Buying wood from a sawmill can be exponentially cheaper than buying from a big box store. But sawmills work a little differently, and if you're not familiar with how to purchase; it might trip you up.
First, let's talk about the obvious differences. The big box stores take pieces of wood that were grown in mass to be cut-down and used as project lumber. Usually this is limited in species to oaks, hickories, maples, walnut, and maybe a few others. These boards are rarely straight, but are sold in identical lengths. So, a 4'x6"x1" board of oak will all cost the same price because they are all cut to exactly the same width, height, and depth. This makes it so that you can go to the register, scan a barcode, and checkout.
At a sawmill, there are no barcodes. This is because there is rarely and consistency between boards. Sawmills will simply maximize the amount of wood that can be cut from a log in a particular sawing pattern.
WOAH. Wait... 'Sawing pattern'?
Here is where sawmills shine. Not only will mills have vastly more species than the big store, but they will likely have live-edge pieces, quarter-sawn, rift-sawn, and plain-sawn (what most do) of many species. Having this immense variety means you really need to know your stuff and do your research. You need to know what species you want, what species they offer, and what kind of cut you would like. Some saw mills will even carry exotics like zebra wood and Peruvian Walnut that do not naturally grow in your area. Talk about information overload. Always call-around to your local mills before you make the drive. Depending on the size of the mill; they may have their own land that they cut from, which means that they can be far-removed from urban society.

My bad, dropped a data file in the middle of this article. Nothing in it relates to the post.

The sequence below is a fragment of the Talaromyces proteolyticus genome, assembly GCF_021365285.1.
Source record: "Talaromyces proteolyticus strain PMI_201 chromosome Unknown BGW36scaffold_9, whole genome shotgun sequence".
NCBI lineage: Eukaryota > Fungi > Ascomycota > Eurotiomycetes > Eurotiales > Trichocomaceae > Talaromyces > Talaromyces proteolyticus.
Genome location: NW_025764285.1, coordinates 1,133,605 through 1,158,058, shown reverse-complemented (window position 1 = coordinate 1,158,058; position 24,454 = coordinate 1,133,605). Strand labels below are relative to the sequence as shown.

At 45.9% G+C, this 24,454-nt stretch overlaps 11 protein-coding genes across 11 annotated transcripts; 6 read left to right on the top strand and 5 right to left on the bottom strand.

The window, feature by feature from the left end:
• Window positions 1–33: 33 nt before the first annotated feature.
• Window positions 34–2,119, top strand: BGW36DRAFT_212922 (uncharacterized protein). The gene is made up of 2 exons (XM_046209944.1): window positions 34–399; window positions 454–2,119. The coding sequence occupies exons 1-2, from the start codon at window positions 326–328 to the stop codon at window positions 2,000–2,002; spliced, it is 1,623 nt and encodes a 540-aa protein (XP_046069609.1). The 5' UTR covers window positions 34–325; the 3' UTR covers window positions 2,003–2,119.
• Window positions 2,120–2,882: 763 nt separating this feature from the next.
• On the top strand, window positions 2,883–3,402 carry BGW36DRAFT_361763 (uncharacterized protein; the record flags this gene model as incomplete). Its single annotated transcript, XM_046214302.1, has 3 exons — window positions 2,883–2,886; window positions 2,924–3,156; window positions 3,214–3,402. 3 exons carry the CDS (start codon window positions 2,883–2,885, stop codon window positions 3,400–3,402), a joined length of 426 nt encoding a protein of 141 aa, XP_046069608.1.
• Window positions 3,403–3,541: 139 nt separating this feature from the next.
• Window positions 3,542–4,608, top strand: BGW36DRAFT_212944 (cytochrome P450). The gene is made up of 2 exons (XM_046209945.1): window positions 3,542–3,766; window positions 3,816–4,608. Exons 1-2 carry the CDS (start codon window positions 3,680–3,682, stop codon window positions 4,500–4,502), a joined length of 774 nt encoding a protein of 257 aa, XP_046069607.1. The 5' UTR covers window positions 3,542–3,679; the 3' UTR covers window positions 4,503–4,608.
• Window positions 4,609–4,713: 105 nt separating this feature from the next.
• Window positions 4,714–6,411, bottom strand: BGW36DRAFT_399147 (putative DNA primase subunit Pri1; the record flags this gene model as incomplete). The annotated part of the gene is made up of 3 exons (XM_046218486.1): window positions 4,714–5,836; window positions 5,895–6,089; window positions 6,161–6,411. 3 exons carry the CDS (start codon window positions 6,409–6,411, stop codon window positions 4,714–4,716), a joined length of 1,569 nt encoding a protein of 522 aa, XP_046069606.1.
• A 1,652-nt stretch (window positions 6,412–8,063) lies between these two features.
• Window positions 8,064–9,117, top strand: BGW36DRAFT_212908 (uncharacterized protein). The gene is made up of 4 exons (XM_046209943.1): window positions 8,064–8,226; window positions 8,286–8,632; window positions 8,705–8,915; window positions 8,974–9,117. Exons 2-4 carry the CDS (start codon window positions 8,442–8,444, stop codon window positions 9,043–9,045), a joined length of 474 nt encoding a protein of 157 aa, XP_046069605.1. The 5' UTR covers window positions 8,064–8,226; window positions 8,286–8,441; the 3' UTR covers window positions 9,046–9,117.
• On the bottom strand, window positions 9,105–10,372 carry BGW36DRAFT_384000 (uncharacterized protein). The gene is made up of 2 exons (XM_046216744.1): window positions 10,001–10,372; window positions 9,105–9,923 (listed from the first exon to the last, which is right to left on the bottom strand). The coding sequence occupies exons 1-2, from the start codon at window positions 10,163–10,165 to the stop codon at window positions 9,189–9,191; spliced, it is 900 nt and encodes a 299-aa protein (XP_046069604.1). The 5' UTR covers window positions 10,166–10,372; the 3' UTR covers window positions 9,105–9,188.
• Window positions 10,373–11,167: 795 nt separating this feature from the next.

Once you know all of that, you need to understand the concept of a BOARD FOOT.
A board foot is usually one inch thick, less than 6 inches wide, and one foot long. Mills will charge you by the board foot, and will have additional fees for pieces thicker than one inch or wider than 6 inches. So, let's say that you get to your local mill and want to buy a board that is 4 inches wide, an inch deep, and 8 feet long. That is 8 board feet. That particular species is sold for $4.50 a board foot. That means that your board will cost you $36. Now, that might seem like a lot, until you think about it being a much nicer wood, a cleaner cut, a straight board (good luck finding that at a big store), and there are cracks on either end that the mill wont charge your for. So, now you're only paying $24.
This is a huge savings compared to a store that might have a barcode of $60+ dollars for a similar piece, but it requires a little more brain-work, and might require some hunting to find all of the sawmills in your area. Don't let it scare you though. Mills are usually local operations and thrive from your business. Most will even help you find the right species and size for your project. Most are a quick google search away.
As Always; Make Something Awesome!